They would do well to consider Bookchin’s work, as decades ago he brought the wrath of the green movement down upon himself by asserting that human beings–with selfhood and reason–are part of the continuum nature, having evolved within it. That humanity is uniquely aware of this fact and is capable of guiding nature as a whole toward the fulfillment of its potentialities for freedom and self-consciousness. Twenty-five years ago “stewardship” was a dirty word. Perhaps now even that attitude is changing, giving a “recovered” Bookchin a new relevance.
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During the 1990s, Bookchin embroiled himself in a related conflict within the anarchist movement, criticizing this movement’s lack of a “social” component as well, and bringing down similar damage to his reputation, this time partly deserved. But then, by the mid-1990s the political reaction was grinding him down, causing the potentialities that he had so lovingly identified and watered and nurtured to wane. The terrain of potentiality, between is and ought, was looking less like a forest and more like a desert.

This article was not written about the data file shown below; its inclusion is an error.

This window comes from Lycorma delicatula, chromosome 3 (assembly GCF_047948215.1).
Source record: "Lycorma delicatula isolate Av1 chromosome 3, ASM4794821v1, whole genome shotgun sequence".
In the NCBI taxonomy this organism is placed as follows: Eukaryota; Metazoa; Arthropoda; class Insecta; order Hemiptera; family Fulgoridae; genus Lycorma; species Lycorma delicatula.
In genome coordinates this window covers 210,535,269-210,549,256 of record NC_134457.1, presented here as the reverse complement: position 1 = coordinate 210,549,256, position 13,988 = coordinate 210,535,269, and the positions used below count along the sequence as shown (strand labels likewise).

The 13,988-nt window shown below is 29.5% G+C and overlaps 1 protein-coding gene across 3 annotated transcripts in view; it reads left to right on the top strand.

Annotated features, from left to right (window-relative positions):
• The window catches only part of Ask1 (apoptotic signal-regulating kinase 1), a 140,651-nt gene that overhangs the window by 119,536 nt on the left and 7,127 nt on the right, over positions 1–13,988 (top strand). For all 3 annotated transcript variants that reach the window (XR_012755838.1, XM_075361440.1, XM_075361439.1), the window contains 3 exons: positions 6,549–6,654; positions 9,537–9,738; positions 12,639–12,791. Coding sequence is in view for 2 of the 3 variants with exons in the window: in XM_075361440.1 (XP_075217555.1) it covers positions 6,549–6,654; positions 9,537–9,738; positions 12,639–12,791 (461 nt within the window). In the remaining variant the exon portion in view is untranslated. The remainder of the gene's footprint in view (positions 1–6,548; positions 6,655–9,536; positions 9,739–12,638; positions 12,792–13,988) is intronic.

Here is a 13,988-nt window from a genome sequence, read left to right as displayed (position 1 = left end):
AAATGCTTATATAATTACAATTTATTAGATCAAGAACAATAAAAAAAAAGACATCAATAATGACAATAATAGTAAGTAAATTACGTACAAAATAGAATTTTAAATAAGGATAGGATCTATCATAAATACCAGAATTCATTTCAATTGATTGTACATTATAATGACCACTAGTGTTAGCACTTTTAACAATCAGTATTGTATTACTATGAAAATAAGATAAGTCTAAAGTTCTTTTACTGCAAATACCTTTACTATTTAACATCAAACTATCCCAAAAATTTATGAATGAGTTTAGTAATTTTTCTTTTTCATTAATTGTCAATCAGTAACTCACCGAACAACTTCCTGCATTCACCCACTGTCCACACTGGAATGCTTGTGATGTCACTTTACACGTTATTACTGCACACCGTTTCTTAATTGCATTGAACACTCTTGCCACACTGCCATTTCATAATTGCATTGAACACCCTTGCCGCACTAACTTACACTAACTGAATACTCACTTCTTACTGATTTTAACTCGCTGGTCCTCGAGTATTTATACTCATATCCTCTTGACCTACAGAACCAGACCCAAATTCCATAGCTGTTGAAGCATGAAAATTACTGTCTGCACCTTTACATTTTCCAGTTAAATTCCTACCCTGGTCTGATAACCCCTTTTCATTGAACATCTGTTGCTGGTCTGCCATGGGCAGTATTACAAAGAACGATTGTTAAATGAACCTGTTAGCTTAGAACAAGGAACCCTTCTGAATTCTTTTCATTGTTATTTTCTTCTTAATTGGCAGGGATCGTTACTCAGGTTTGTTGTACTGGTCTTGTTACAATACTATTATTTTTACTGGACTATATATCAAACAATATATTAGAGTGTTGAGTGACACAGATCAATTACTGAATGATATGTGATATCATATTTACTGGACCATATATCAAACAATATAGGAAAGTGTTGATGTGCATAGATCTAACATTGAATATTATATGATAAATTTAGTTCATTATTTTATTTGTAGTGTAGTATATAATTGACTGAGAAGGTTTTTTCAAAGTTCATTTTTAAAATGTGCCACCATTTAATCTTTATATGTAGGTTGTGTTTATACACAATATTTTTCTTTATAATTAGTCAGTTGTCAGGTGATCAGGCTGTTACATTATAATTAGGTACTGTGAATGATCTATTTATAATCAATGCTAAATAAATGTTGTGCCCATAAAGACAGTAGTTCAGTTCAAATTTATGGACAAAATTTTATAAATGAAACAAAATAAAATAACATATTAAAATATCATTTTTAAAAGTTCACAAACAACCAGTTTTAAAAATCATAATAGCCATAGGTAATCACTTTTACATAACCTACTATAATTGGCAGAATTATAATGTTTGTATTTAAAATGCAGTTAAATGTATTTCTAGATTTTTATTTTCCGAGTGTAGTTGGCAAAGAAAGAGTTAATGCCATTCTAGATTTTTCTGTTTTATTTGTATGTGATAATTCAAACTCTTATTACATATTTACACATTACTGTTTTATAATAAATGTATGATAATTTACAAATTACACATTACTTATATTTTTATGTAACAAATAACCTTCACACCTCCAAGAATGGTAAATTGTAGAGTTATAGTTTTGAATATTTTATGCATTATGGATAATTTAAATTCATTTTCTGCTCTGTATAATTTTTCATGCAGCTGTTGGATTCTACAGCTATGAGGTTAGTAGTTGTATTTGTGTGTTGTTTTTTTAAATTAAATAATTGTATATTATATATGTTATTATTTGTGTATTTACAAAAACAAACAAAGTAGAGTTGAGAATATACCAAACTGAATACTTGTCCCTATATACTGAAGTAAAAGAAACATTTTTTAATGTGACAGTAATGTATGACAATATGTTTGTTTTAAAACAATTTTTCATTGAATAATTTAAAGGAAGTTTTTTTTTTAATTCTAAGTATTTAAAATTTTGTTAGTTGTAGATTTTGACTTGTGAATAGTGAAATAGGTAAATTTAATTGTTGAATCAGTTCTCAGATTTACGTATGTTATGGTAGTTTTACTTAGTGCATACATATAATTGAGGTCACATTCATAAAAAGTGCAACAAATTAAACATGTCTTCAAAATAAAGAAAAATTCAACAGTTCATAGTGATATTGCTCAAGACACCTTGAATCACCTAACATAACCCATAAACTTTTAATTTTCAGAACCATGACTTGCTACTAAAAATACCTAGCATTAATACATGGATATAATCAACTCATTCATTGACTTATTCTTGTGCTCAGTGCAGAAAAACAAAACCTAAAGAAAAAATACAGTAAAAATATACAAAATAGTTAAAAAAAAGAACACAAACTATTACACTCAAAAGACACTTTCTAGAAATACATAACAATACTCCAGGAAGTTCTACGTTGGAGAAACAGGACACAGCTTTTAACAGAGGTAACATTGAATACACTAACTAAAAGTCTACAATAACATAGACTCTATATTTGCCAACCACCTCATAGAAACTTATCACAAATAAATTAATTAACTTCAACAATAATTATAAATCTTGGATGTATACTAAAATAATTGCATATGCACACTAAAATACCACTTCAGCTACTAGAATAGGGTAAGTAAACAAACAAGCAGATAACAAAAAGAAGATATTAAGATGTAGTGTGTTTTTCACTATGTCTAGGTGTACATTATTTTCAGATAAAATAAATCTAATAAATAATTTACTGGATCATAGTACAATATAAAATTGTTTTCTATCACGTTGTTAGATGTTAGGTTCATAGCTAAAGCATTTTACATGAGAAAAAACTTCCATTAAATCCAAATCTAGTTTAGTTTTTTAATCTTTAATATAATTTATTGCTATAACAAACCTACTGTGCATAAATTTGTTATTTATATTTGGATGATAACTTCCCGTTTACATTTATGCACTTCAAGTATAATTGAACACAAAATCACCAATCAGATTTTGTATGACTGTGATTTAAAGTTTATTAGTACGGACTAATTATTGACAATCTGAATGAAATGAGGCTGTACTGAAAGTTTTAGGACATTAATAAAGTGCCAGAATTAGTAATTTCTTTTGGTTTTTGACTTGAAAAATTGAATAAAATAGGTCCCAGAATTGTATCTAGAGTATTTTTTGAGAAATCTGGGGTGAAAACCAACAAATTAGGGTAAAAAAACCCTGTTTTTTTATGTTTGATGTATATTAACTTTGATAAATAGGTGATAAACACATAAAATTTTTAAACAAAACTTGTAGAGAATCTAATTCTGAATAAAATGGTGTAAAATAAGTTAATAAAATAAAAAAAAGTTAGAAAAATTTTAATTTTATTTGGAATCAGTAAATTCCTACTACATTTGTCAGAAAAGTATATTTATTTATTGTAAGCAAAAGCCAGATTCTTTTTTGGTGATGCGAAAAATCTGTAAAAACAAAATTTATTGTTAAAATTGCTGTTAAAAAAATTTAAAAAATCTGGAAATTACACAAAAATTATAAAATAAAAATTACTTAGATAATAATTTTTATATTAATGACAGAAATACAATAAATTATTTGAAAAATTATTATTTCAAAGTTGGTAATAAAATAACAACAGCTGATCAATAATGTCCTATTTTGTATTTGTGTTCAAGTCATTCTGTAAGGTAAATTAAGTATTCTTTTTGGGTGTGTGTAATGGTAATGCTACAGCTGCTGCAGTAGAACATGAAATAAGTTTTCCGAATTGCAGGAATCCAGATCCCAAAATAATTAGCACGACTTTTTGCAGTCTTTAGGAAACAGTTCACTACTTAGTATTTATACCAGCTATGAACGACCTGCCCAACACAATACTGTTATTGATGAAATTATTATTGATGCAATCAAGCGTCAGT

Meanwhile his writings were being translated into other languages, absent the smoke and debris, so outside the English-speaking world, Bookchin’s avid readers had no inkling of the ad hominem debates. The result is that today radical movements in those places have no need of a Bookchin recovery operation. For example, when I traveled to Greece, in the fall of 2008, admirers of the many Greek translations of his work asked me what was happening with Bookchin’s ideas back in the United States. I explained that his reputation was still clouded by the ad hominem nastiness of the previous years and had yet to emerge from it. They looked at me in bafflement, as if to ask (or so I imagined), why are Americans so hung up on personality? What about content?
Another example: Bookchin’s work has been much translated into Turkish, where the Kurds of southeastern Anatolia have embraced it wholeheartedly. The paralyzing ad hominem trashings are unknown to them: and as I write, they are attempting to implement social ecology, in cities and towns and villages of Hakkari and Van and Batman and Diyarbakir. More than anywhere else in the world, the Kurds are struggling to build a grassroots-democratic, ecological society, on the basis of Bookchin’s ideas.
Price’s enthusiasm for his excellent task is evident on every page. Defying the stylistic constraints of academic writing, he writes with verve and panache. In the process of recovering the work of an honest and brilliant and relevant thinker whose work was, twenty-some years ago, unjustifiably sullied, he has established himself as, hands down, the foremost living interpreter of the literary oeuvre of Murray Bookchin.